How is it that mortgage rates are rising rapidly -- up over 100 basis points since June -- and yet the Homebuilders Association's housing index rose for its fourth straight month, hitting its highest level since December 1999? Justin Lahart at CNN/Money has some ideas.
First off, if the slowdown in mortgage activity is going to hit housing (or consumer spending, for that matter), it's going to happen with a lag . . .Good points. Let me offer a third.
Second, its important separate out mortgage refinancing, where people who already own a home get a more favorable rate on their mortgage, from mortgage purchases aimed at buying a home. According to the Mortgage Bankers Association new mortgage application has moderated only slightly since June and is still above where it was through April.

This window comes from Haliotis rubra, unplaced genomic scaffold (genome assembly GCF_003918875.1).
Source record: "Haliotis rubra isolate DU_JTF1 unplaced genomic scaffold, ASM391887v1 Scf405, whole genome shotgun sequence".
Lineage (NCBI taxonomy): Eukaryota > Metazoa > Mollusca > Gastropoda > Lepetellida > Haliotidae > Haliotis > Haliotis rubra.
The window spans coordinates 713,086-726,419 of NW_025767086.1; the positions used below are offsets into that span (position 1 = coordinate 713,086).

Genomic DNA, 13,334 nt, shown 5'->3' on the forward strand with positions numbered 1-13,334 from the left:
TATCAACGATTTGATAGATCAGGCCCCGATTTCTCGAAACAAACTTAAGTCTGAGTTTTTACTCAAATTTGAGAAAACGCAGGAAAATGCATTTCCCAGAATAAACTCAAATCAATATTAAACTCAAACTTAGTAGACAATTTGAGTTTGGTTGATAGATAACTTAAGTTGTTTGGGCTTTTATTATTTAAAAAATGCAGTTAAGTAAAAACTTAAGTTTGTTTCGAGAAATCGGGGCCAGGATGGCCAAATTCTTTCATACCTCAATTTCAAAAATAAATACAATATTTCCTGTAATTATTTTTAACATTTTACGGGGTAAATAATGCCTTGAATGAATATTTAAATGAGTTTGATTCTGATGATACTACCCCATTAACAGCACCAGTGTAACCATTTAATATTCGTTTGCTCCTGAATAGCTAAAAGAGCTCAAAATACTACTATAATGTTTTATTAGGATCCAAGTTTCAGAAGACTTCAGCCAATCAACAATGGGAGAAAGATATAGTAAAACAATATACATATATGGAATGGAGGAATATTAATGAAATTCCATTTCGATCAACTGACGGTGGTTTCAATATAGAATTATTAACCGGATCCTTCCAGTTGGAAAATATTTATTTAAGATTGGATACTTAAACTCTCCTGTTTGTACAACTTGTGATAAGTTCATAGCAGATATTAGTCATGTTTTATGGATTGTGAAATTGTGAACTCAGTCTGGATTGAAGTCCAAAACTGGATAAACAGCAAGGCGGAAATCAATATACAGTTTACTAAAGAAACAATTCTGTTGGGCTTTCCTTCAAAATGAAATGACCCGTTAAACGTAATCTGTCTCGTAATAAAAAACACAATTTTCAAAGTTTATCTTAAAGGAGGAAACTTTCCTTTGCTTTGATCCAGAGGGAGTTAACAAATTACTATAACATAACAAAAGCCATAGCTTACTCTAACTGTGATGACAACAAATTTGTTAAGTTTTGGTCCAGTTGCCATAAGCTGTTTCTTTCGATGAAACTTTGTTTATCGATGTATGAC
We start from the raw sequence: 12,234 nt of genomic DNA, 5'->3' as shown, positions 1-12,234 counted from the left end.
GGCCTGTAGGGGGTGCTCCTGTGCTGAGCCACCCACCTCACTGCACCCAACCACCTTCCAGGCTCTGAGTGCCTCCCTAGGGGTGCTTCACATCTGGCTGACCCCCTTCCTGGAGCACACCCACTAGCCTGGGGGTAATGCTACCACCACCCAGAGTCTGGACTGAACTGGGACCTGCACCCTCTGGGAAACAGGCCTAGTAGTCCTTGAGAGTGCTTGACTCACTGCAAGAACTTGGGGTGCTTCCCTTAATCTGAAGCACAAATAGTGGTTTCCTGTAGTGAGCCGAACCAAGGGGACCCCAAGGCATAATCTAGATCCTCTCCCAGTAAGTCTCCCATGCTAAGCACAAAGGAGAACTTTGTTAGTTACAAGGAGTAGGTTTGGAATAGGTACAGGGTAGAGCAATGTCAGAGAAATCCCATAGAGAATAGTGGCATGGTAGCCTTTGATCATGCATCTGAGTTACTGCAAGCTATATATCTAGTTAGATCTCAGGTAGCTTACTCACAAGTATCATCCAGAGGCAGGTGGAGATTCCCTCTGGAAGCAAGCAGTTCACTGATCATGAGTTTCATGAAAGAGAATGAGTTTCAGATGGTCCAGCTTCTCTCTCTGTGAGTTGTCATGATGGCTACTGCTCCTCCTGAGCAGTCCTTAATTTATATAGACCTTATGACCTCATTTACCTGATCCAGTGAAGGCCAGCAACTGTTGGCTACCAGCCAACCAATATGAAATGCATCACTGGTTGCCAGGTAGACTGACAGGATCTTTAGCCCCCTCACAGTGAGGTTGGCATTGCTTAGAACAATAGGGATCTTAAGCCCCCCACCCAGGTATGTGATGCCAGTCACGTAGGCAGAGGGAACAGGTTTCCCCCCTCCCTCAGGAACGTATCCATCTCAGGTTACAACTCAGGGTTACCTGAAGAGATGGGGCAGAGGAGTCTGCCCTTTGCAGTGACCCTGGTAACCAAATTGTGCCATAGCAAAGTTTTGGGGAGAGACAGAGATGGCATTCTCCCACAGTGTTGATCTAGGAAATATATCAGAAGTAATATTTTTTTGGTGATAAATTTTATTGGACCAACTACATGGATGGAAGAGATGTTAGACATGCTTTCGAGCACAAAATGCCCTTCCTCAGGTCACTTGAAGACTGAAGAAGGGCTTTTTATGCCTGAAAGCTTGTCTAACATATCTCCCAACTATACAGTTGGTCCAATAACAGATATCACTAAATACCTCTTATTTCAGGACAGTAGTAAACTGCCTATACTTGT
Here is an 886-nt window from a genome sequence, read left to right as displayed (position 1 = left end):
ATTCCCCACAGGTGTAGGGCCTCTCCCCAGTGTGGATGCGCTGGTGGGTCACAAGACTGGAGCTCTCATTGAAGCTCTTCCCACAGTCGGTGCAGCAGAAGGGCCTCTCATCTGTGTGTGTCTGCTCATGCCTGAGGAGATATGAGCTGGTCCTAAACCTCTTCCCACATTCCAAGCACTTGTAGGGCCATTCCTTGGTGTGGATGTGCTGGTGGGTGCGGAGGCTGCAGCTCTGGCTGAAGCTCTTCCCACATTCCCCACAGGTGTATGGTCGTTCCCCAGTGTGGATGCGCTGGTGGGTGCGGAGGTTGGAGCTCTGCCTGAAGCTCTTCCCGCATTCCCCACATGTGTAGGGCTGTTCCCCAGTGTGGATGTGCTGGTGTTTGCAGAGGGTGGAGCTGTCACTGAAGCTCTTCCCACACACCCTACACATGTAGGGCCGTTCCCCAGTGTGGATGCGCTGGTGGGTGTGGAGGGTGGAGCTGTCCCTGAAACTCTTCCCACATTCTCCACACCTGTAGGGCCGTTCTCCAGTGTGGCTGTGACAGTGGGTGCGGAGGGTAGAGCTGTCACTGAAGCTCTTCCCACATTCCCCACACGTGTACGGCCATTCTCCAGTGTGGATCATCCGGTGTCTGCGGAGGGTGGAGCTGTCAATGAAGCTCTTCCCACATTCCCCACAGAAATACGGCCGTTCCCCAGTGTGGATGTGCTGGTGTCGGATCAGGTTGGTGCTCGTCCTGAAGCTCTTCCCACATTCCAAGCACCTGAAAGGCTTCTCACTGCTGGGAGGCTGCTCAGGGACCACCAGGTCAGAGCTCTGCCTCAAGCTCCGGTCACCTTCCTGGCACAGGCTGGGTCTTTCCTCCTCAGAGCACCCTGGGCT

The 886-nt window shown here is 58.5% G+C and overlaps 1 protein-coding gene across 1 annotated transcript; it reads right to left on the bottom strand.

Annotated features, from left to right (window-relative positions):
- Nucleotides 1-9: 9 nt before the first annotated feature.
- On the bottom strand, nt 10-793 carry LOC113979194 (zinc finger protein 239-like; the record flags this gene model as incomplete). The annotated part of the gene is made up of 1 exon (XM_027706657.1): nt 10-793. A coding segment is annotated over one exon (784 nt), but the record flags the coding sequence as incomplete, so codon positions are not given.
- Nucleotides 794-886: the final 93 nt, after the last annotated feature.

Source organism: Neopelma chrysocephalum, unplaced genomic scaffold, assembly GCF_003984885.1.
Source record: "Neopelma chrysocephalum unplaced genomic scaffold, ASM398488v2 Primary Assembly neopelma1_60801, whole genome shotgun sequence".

The General's brother was in the market for a new home a few months ago, precisely to take advantage of the ultra-low mortgage rates. The General's banker kept delaying and delaying, slowing down the application process, asking for more information, ignoring phone calls, and the like so much that weeks went by before my brother finally gave up and went to find another banker. With rates rising since June, bankers have every incentive to draw out the application process as much as possible. The General heard a story on Marketplace (on NPR) a few weeks back on how lots of people who thought they had locked in the ultra-low rates found out later to their dismay that they hadn't locked in a thing. The banker gave them a quote, but one without guarantees -- of course, that was only stated in the fine print. The longer it takes to actually lock in the rate, the higher the rates go, the more money the banker makes.